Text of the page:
Have you had any conflict experiences?
Many years ago when I was in my second church as an associate pastor I observed a very wise older senior pastor (Dr. M. R. Siemens) deal with conflict issues. Very lovingly he approached the parties individually; received their perspective on the issue and then after prayer brought them together with the Bible open in front of him. He explained the situation as he saw it and applied the teaching of Scripture (It is good for brothers to dwell together in peace, etc.)
Dr. Siemens was an unusual man who, like a good shepherd, was constantly circulating among the flock looking for symptoms of lameness, distemper (pardon the allusion) or other difficulties. His years of experience made him sensitive to conflict. He told me that being with the people and truly loving them made dealing with divisive issues much easier.
What About Classes for Conflict Development?
I am not sure that having “classes” that deal with conflict will be the answer unless experienced, well-seasoned pastors are themselves the instructors. Even then, something is lacking – on the job training.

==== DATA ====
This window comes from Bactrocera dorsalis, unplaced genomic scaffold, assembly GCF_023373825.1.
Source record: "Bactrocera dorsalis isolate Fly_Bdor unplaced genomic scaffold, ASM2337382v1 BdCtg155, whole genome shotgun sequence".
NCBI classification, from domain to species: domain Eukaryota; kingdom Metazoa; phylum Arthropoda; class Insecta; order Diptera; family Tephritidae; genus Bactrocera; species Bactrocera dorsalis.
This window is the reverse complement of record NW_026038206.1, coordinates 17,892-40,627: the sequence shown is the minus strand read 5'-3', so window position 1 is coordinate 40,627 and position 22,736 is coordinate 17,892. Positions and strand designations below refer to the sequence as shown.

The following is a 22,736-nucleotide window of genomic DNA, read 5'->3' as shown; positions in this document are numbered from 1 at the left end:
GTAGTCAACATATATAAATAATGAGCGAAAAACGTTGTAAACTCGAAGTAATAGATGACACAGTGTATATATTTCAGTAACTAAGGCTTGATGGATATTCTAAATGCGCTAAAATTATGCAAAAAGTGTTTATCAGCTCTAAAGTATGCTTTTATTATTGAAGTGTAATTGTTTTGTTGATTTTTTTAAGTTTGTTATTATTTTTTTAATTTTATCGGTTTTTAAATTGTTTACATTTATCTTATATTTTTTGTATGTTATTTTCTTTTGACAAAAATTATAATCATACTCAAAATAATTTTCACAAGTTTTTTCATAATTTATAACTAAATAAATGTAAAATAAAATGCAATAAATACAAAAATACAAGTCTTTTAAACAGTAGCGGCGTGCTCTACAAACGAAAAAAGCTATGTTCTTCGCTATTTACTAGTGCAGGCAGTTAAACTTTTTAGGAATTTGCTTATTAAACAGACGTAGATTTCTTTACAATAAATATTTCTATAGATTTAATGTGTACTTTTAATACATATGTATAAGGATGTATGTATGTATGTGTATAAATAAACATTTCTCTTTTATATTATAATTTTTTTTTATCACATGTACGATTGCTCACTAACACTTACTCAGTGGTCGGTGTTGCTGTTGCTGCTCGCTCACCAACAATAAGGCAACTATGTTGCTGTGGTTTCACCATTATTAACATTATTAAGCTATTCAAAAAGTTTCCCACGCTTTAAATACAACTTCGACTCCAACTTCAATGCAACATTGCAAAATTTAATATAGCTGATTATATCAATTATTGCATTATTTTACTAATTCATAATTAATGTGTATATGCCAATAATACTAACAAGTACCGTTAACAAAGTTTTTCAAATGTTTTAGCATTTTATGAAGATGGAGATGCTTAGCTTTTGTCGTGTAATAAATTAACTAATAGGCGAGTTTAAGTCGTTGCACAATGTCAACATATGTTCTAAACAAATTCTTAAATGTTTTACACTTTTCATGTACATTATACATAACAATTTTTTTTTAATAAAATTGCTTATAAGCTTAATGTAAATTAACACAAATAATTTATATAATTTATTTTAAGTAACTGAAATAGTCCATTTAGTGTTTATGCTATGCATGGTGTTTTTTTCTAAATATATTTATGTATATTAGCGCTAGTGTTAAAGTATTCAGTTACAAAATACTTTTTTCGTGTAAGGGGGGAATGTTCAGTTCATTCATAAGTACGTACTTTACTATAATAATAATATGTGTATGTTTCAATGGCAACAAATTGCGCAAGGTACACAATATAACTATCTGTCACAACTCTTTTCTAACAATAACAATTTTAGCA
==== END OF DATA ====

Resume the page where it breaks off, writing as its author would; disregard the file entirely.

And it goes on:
Let me explain! When I first felt called to the ministry my pastor began to take me with him on calls and spoke to me about the ministry. He spent time with me, a first year Bible College student, and I observed him in action.
What About Learning From Experience?
Move forward thirty years. My wife was on staff of a major medical school and faculty clinic. On several occasions, I followed doctors with a string of medical students through the halls and noted their interaction.
Perhaps more emphasis on “following the experienced doctors around” is key to our being able to deal with conflicts. Maybe seminaries should require such a residency as part of the training process for pastors. I know many seminaries have internships, but often the intern is really supplementing the senior pastor’s ministry or filling gaps in administrative ministry. The internship exposes them to many different aspects of ministry. This may be helpful to a degree but is not what the intern needs when faced with conflicts among the flock.
The Apostle Paul’s example is like that of the doctors I observed. Young church leaders like Timothy, Titus and others were with him in the trenches. Real learning and lessons in dealing with conflict were taking place in a personal way.